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Introduction to XML For Web Developers
CDATA  

As we have already said, it is a pretty good rule of thumb to consider anything outside of tags to be character data and anything inside of tags to be considered markup. But alas, in one case this is not true. In the special case of CDATA blocks, all tags and entity references are ignored by an XML processor that treats them just like any old character data.

CDATA blocks have been provided as a convenience measure when you want to include large blocks of special characters a character data, but you do not want to have to use entity references all the time. What if you wanted to write about an XML document in XML! Consider the following example in which you would have an example tag in your XML Guide written in XML:

<EXAMPLE>
&lt;DOCUMENT&gt;
&lt;NAME&gt;Coleen Merriman&lt;/NAME&gt;
&lt;EMAIL&gt;cm@mydomain.com&lt;/EMAIL&gt;
&lt;/DOCUMENT&gt;
</EXAMPLE>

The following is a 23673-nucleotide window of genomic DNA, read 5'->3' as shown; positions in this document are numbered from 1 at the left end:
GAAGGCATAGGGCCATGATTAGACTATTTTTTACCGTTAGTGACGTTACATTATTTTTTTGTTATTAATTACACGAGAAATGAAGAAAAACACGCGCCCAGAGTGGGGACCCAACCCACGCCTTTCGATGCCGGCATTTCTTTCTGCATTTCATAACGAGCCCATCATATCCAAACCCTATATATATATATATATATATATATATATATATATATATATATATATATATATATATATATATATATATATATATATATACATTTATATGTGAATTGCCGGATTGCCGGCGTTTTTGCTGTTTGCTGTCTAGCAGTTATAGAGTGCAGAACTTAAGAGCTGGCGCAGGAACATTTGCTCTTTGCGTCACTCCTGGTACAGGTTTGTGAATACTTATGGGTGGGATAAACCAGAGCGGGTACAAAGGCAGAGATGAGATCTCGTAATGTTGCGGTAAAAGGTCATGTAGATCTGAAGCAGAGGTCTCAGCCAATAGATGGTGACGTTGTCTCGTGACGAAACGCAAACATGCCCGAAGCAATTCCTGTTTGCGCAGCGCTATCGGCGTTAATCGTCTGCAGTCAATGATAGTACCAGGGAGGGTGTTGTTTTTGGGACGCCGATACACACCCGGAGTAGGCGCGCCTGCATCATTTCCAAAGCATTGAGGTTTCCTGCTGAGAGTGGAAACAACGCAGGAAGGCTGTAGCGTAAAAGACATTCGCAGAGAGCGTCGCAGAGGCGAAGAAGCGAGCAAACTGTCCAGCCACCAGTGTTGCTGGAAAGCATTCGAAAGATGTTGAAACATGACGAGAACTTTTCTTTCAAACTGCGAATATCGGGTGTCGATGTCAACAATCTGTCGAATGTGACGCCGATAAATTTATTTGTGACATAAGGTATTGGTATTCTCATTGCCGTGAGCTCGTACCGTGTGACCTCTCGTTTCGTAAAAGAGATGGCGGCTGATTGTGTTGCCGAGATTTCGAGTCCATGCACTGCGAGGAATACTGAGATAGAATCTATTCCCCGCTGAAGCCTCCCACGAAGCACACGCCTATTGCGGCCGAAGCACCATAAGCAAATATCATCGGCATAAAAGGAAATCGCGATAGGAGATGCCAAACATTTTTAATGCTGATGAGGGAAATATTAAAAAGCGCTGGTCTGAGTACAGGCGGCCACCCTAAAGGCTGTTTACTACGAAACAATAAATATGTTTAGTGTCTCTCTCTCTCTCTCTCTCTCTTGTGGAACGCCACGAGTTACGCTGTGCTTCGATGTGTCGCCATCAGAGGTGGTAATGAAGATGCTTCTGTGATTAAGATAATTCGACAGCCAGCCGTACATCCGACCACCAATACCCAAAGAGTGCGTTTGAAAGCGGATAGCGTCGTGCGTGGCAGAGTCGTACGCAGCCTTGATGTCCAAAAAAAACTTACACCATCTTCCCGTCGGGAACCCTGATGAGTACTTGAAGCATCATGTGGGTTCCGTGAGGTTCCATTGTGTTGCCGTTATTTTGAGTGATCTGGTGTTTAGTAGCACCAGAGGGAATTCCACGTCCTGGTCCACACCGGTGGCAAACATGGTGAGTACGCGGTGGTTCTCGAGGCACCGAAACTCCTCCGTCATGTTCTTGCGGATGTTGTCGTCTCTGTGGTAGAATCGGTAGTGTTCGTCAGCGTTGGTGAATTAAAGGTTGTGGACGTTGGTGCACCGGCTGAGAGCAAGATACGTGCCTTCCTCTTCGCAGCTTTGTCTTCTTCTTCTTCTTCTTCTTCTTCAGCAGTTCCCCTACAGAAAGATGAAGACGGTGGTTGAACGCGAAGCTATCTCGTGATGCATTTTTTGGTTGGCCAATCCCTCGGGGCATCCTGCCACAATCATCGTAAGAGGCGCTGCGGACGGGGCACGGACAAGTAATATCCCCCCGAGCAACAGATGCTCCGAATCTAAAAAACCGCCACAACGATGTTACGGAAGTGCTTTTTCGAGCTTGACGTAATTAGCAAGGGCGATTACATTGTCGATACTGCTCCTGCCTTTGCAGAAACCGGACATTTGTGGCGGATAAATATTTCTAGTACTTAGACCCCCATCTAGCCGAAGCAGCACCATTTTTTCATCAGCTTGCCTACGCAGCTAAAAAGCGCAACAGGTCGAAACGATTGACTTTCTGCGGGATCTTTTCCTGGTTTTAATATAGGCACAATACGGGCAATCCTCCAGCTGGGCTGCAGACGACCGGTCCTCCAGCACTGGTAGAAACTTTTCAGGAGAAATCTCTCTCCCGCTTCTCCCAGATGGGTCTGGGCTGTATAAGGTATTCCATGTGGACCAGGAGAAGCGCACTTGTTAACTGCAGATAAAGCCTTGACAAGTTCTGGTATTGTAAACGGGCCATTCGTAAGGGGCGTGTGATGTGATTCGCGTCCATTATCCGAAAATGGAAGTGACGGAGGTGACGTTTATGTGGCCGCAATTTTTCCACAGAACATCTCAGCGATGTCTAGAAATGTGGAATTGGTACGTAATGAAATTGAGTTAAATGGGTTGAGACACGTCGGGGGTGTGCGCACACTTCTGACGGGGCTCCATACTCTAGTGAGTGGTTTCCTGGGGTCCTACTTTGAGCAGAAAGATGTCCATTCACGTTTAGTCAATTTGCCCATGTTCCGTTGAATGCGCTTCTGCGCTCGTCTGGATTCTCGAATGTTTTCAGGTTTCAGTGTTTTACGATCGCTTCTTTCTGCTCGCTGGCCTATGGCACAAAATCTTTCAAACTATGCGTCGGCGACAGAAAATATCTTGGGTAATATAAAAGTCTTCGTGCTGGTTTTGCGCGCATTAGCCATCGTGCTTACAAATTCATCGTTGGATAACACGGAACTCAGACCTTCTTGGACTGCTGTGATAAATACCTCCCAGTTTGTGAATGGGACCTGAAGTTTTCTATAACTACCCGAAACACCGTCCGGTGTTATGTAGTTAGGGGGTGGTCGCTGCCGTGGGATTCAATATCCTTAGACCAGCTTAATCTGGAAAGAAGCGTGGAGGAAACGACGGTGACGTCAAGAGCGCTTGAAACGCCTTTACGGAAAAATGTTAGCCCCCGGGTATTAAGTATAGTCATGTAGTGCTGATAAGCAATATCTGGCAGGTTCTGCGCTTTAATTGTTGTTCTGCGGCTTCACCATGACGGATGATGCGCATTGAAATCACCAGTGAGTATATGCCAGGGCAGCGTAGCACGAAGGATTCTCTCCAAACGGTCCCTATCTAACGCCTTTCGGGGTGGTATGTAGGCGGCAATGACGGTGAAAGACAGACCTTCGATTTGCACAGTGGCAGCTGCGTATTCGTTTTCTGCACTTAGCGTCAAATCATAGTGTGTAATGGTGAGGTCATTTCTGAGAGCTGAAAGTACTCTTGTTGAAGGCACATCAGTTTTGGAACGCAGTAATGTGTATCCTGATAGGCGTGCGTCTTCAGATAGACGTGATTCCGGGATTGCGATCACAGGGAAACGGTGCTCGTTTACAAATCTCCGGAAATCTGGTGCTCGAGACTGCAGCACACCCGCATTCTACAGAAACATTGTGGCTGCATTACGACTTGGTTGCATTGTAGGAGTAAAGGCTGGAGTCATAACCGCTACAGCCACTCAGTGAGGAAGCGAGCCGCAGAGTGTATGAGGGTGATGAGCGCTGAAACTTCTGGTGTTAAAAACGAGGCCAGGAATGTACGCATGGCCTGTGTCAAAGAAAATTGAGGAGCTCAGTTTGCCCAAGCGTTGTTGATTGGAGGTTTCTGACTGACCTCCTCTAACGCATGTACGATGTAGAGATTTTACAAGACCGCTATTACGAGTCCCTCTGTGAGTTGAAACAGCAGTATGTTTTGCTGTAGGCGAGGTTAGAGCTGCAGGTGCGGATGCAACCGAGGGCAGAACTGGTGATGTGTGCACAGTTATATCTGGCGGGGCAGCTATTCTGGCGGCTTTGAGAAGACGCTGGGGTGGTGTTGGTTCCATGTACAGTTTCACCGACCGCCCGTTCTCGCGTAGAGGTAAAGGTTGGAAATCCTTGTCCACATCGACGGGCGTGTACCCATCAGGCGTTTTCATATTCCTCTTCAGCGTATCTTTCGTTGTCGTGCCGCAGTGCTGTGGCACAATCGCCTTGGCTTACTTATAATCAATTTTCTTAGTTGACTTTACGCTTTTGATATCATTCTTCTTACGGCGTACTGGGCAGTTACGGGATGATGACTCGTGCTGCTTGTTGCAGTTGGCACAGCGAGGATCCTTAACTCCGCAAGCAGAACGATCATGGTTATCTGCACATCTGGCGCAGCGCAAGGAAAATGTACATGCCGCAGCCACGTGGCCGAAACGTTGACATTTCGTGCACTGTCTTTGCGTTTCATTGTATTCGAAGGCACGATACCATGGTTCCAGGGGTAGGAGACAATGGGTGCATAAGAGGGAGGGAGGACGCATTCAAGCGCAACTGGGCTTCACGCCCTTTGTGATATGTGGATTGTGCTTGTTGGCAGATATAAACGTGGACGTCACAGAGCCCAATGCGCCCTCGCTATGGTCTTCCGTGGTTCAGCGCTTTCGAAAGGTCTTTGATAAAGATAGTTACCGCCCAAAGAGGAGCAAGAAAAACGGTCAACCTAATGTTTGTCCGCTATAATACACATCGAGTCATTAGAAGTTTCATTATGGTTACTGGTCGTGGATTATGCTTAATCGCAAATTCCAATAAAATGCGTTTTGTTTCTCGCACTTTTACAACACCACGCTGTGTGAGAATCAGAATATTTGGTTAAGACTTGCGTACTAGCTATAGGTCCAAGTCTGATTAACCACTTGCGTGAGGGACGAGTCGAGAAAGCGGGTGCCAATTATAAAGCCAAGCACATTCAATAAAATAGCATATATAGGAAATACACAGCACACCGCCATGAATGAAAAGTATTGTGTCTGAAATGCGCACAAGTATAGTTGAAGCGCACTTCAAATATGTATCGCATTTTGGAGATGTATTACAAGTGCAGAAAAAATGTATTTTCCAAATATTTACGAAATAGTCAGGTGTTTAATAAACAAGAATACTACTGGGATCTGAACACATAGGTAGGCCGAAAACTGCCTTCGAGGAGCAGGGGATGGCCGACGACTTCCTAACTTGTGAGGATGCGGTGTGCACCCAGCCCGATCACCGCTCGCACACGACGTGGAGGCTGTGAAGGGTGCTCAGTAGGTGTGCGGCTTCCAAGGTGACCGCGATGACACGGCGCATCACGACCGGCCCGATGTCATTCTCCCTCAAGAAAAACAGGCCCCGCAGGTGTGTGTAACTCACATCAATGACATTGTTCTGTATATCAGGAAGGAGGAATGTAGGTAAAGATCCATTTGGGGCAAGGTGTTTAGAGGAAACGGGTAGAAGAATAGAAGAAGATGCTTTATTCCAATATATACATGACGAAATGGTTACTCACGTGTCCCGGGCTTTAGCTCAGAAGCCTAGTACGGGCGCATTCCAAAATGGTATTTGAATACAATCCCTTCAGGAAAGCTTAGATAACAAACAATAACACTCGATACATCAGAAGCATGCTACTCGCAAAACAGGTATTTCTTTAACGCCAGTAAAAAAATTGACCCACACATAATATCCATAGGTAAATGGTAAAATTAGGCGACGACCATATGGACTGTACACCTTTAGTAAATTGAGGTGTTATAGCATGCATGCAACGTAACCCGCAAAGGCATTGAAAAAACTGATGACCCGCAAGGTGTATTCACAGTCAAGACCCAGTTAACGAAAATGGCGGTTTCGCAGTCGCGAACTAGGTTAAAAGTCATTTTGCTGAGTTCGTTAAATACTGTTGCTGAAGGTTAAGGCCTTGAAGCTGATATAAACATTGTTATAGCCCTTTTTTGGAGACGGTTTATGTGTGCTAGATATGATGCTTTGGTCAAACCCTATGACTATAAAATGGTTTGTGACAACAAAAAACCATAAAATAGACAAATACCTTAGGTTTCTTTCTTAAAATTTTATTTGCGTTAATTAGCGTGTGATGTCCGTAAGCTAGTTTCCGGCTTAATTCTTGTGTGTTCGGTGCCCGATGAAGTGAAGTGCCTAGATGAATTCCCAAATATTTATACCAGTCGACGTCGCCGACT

As you can see, you would be forced to use entity references for all the tags. YUCK!

To avoid the inconvenience of translating all special characters, you can use a CDATA block to specify that all character data should be considered character data whether or not it "looks" like a tag or entity reference.

Consider the following example:

<EXAMPLE>
<![CDATA[
<DOCUMENT>
<NAME>Coleen Merriman</NAME>
<EMAIL>cm@mydomain.com</EMAIL>
</DOCUMENT>
]]>
</EXAMPLE>

As you might have guessed, the character string ]]> is not allowed within a CDATA block as it would signal the end of the CDATA block.

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